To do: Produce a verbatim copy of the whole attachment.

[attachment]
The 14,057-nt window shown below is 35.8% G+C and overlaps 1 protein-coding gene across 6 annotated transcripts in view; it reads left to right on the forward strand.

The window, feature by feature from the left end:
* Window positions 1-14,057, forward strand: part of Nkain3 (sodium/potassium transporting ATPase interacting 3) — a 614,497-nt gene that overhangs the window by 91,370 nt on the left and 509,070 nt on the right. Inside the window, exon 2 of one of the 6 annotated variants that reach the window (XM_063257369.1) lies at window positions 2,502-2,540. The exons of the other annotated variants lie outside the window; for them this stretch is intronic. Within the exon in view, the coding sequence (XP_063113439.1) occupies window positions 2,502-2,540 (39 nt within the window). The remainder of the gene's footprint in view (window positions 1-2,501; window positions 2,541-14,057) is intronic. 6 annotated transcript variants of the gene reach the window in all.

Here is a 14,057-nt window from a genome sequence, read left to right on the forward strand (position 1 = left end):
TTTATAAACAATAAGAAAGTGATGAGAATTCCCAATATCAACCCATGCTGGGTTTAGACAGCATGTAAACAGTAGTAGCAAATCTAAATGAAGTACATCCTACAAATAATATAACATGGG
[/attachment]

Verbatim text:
The 14,057-nt window shown below is 35.8% G+C and overlaps 1 protein-coding gene across 6 annotated transcripts in view; it reads left to right on the forward strand.

The window, feature by feature from the left end:
* Window positions 1-14,057, forward strand: part of Nkain3 (sodium/potassium transporting ATPase interacting 3) — a 614,497-nt gene that overhangs the window by 91,370 nt on the left and 509,070 nt on the right. Inside the window, exon 2 of one of the 6 annotated variants that reach the window (XM_063257369.1) lies at window positions 2,502-2,540. The exons of the other annotated variants lie outside the window; for them this stretch is intronic. Within the exon in view, the coding sequence (XP_063113439.1) occupies window positions 2,502-2,540 (39 nt within the window). The remainder of the gene's footprint in view (window positions 1-2,501; window positions 2,541-14,057) is intronic. 6 annotated transcript variants of the gene reach the window in all.

Here is a 14,057-nt window from a genome sequence, read left to right on the forward strand (position 1 = left end):
TTTATAAACAATAAGAAAGTGATGAGAATTCCCAATATCAACCCATGCTGGGTTTAGACAGCATGTAAACAGTAGTAGCAAATCTAAATGAAGTACATCCTACAAATAATATAACATGGG